Following his rejoicing, Yisro goes on to say that ‘Now I know that Hashem is greater than all the G-ds…’ and this sentence gives us a glimpse into Yisro’s background as he exclaims that he had experimented with every manner of idolatry, but now he was thoroughly convinced that Hashem is superior to them all. So faster than an Aished teenager, Yisro does teshuvah and converts which we see from the offerings which he gives in possuk 18:12. Ramban expands on this to tell us that Yisro converted to Judaism through circumcision and immersion, and the dignitaries of Israel joined him in a festive meal to celebrate the event. So as we all know Yisro and advised Moshe and was responsible for the setting up of a successful judicial system. Before Yisro came along, Moshe handled all ‘matters’ and ‘judged between man and his fellow’ [18:16]. Yisro educated Moshe in the construction of an arrangement whereby people with suitable leadership skills would be able to deal with matters of lesser importance, leaving Moshe with less involvement in petty matters and more time to play golf… and deal with the difficult matters within the camp. This was undoubtedly a great idea and produced the perfect set up by which most the world runs today, ‘Moshe heeded the words of his father-in-law and did everything that he had said’ [18:24]. So this was all fine and dandy but regardless of how good the advice was, how can Yisro start making suggestions? He just joined the nation and is already throwing around his opinions… who is he to come in and start telling Moshe what to do? This would be similar to someone joining a Shul and on his first Shabbat there, getting up on the Bimah and start making suggestions on how the davening should be done or on how the Shul’s finances should be distributed… great suggestions maybe but no one is going to listen to you and you are going to make people very angry.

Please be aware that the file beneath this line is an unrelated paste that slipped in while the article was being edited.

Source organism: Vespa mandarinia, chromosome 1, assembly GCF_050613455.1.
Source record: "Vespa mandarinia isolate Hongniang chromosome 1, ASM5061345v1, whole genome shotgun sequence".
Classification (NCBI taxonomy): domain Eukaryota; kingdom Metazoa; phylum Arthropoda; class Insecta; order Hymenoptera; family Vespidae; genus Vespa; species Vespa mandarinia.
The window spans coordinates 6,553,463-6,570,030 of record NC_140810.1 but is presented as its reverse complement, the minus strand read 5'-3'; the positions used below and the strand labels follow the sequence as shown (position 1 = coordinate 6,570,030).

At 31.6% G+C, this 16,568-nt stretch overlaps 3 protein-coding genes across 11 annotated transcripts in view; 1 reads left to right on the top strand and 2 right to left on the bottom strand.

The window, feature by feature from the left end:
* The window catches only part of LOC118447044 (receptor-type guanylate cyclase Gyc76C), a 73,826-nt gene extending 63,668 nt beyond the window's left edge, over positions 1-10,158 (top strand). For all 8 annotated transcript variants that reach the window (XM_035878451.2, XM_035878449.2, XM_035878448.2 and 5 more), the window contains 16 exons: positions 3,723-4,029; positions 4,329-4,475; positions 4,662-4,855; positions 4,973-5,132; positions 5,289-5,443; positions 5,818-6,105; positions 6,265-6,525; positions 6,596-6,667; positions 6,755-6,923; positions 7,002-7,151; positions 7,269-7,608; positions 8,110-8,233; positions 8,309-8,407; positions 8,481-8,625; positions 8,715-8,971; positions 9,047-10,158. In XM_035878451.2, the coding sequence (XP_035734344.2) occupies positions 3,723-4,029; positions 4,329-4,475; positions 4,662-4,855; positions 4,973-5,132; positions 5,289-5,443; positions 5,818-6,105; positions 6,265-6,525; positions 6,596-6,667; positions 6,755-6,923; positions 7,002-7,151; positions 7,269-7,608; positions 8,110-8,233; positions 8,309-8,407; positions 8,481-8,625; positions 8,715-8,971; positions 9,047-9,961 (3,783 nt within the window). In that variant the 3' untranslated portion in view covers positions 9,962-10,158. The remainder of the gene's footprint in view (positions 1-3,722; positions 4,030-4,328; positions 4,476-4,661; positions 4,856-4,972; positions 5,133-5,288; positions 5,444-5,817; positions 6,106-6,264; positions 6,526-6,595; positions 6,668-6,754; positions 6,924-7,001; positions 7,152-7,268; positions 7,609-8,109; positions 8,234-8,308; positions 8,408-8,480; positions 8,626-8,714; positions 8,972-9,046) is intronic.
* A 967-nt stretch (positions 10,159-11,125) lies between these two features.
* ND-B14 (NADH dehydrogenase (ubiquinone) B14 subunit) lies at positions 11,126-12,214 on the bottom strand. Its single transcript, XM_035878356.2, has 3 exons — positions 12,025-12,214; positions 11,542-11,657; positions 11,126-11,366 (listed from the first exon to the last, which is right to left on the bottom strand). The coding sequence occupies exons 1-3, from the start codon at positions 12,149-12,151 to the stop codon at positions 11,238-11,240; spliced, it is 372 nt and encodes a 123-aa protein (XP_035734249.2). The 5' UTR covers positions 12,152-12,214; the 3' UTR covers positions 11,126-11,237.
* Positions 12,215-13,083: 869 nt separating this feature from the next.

In order to answer this we once again need to delve into Yisro’s background. Yes, Yisro was the father-in-law of Moshe which meant that maybe he held a bit more authority than a standard new-comer but this can only get you so far. Yisro was an advisor to Pharaoh back in Egypt and this was therefore his field… he made a living out of successfully giving over good advice and was the equivalent of the vice-president of America as Egypt was the greatest power in the world at the time. So why did Moshe personally accept the suggestions of someone else? Because Yisro was active in a piece of advice which saved Moshe’s life... It is written in a Midrash that when Moshe was a baby he climbed down from Basya’s lap and walked over to Pharaoh, picked up his crown and placed it on his head. Pharaoh’s minister Bilam interpreted this to mean that Moshe would one day try and snatch his crown and kingdom literally and therefore he should be killed before it was too late. Pharaoh asked his other advisors whether they agreed and only Yisro spoke up in an attempt to save Moshe’s life by advising a test whereby they could see if these were his true intentions. A diamond and a hot burning coal were placed in front of Moshe and when Moshe reached for the diamond, the angel Gavriel ‘pushed’ his hand towards the coal which Moshe then put in his mouth, hence his speech impediment. Yisro’s advice therefore saved Moshe and with this knowledge there was no way Moshe could deny his advice all those years later.